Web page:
If you absolutely adored the movie Dirty Dancing and wouldn’t change a thing about it, Baltimore’s Hippodrome Theatre has just the show for you. Dirty Dancing — The Classic Story on Stage is easily the most literal-minded film adaptation ever put to stage. For millions of fans, that will be a good thing.
Eleanor Bergstein doesn’t just use her original screenplay from the 1987 movie as a guide for the play, she uses it as a blueprint. And Director James Powell clearly got the memo about not touching even a curl on Baby’s head.
So be ready for a lot of rear projection that mimics the flow of scene changes in the movie. That’s how we know the characters are outside balancing on a log, for instance, or practicing dance lifts in the lake, or driving home from a performance beneath the starry, starry sky. Slides inform us of the day of the week, and at one point there is even a faux close-up of a shattering window when Johnny is forced to break into his locked car.
The dialogue is all here, every word of it, though that creates some problems in focus that the movie never had. When the stage is full of Catskill vacationers waiting for their mambo instructor, it can be a challenge just making out who in the crowd is doing all the jabbering.
The “classic story” is the one about that summer in 1963 before JFK was shot, when idealism was in full flower and only the most cynical sneezed. That’s when Dr. Houseman (Mark Elliot Wilson) brings his wife and two teenaged daughters to Kellerman’s upstate New York resort for a little R&R.
In youngest daughter Baby’s view, R&R could translate more as romance and randiness. Those flames are fanned when she stumbles upon the exciting new rhythms and off-hours dance moves of the resort staff, especially its buff dance captain, Johnny Castle (Samuel Pergande).
As in the film, most of the music derives from contemporary records, and the rest are moldy oldies played by the resort’s resident dance band. Unlike other musicals, the leads do little if any of the singing themselves, so the overlay of songs do more to punctuate the settings and the nostalgia than to say much about the characters.
On notable extra not in the film is a night scene in which guests and staff snuggle around a campfire and segue from “This Land Is Your Land” to “We Shall Overcome” and other anthems of the civil rights era. A few added lines of dialogue acknowledge the seeds of protest and social unrest that would become a game-changer in the years ahead.
Happily, when anything threatens to become serious, one can always look forward to the next dance number. The program credits the “original choreography” to Kate Champion, though in Baltimore Choreographer Michelle Lynch has found plenty of fresh young dance talent for her ensemble.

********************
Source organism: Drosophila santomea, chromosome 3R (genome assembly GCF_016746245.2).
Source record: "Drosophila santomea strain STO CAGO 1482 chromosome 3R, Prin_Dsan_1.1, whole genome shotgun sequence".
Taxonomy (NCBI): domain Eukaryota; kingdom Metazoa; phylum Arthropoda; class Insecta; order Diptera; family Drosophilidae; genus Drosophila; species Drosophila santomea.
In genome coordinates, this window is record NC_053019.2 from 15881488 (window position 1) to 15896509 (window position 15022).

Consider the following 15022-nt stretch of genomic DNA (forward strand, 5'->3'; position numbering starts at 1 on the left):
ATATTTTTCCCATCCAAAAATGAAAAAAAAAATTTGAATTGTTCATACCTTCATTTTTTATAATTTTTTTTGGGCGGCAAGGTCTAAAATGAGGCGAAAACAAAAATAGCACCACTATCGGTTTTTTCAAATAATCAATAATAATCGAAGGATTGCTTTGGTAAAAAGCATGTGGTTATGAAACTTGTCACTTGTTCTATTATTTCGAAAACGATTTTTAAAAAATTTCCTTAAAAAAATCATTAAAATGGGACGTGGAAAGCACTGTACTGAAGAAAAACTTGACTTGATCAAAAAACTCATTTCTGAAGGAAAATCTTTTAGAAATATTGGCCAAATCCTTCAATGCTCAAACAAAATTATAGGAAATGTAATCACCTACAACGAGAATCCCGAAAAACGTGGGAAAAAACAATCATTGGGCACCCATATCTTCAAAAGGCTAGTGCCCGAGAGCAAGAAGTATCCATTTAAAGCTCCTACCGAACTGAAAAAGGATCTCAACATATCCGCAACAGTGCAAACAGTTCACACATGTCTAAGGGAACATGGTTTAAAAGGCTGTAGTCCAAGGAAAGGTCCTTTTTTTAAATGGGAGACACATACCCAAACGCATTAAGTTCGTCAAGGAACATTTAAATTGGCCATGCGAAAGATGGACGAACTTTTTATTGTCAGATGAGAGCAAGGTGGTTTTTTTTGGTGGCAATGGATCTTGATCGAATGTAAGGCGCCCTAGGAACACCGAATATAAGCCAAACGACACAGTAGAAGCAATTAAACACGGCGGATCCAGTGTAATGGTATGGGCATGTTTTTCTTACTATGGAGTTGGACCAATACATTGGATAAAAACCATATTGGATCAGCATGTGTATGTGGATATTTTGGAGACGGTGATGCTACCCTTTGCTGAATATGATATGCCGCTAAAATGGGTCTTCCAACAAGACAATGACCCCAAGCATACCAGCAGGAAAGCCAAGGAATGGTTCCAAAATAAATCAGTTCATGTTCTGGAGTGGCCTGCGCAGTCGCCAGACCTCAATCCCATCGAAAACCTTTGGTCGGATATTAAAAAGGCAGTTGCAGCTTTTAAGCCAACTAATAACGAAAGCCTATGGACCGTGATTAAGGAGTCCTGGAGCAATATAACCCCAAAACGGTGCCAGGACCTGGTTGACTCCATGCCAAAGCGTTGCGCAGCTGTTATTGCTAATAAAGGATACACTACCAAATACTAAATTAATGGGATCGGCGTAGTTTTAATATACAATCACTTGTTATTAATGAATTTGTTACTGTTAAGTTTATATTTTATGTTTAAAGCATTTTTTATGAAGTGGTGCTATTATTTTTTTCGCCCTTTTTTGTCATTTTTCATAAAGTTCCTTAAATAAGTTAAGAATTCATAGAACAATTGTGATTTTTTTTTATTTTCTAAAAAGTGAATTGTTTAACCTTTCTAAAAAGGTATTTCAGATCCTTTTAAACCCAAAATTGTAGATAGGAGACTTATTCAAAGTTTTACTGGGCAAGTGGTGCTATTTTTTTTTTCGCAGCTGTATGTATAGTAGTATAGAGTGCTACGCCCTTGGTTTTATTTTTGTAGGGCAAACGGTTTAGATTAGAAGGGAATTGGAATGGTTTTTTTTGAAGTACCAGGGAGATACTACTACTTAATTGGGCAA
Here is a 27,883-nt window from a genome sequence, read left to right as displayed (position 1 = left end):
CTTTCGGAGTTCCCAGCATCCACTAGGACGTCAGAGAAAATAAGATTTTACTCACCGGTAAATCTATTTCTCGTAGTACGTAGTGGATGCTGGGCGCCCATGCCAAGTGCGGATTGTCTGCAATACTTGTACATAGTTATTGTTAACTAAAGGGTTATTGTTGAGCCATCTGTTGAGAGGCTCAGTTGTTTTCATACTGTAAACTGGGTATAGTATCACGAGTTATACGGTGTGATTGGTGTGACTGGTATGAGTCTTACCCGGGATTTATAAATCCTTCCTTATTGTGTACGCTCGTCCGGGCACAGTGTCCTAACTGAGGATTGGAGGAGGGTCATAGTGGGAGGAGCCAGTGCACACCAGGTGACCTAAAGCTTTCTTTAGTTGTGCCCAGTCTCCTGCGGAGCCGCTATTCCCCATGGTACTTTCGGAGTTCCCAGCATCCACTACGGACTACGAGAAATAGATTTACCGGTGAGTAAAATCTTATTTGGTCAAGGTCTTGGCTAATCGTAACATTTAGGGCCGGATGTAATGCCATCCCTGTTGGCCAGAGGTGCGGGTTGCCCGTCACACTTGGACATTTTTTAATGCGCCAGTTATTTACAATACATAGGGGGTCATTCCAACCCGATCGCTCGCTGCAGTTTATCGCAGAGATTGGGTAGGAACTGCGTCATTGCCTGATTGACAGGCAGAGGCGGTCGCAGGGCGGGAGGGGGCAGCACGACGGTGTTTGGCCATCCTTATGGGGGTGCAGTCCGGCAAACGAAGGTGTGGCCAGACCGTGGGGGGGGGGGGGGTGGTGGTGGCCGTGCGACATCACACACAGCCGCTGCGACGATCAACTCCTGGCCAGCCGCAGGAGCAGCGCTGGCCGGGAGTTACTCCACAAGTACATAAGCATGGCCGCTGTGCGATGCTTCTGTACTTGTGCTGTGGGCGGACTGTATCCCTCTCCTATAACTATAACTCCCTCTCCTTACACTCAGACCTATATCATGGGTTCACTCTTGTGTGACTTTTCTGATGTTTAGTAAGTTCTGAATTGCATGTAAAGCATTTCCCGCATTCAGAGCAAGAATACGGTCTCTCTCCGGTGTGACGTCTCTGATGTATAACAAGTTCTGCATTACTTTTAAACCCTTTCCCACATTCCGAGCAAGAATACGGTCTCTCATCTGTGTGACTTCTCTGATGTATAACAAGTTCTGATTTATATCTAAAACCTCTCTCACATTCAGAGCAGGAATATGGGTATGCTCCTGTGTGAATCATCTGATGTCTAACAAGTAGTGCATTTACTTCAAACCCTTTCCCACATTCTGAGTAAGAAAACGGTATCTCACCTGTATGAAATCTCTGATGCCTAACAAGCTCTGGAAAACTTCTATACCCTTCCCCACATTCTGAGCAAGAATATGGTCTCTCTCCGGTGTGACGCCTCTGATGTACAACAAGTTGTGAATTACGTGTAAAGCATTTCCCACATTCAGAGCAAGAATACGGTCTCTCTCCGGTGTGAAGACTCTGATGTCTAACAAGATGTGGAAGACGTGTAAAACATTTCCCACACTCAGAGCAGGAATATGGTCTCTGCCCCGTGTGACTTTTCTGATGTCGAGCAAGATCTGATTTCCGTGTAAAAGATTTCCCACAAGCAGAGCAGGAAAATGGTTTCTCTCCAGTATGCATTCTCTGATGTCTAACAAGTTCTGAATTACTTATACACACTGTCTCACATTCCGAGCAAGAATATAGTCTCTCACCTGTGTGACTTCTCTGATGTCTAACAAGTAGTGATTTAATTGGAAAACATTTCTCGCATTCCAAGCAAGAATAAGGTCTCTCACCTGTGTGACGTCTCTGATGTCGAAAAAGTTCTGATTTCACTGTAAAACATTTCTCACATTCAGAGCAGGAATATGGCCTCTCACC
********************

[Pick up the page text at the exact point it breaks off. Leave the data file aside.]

Besides the flashy gyrotechnics of Pergande, Jenny Winton adds male eye-appeal as Penny, the lithe and sexy dance partner whose unexpected pregnancy paves the way for Baby to realize her own potential under Johnny’s private tutelage.
This 30-city touring production of Dirty Dancing leaves Baby’s first introduction to the underground culture of the dance staff with oodles of untapped potential. An opportunity for a wild Act One showstopper unfolds as little more than an impromptu dance party with a few de rigueur hip grinds (admittedly still pretty shocking in 1963).
Baby’s later command performance with Johnny is more exposition than exhibition. It emphasizes how ill prepared she is to perform for an audience rather than how game and admirable she is for going through with it on such short notice.
Indeed, the whole of Dirty Dancing on stage seems to be little more than extended foreplay for what the whole audience is really there to see — the big blowout “(I’ve Had) The Time of My Life” dance climax. Happily, it is worth the wait, and probably the cost of the tickets, as the stage erupts in movement, rhythm, and blinding kilowatts of electricity.
The movie’s famous breakout quote by Johnny, “Nobody puts Baby in the corner,” roused the Baltimore audience to its loudest display of approval all evening. A big part of the respect that Johnny has come to feel for this Baby was wholeheartedly shared by playgoers. Gillian Abbott starts out a gawky and coltish would-be princess, but transforms in true fairy-tale fashion into a dancing queen worthy of our embrace.
Running Time: About two hours and 15 minutes, with one 20-minute intermission.
Dirty Dancing — The Classic Story on Stage plays through May 24, 2015 at The Hippodrome Theatre at The France-Merrick Performing Arts Center – 12 North Eutaw Street, in Baltimore, MD. For tickets, call (800) 982-ARTS, or purchase them online.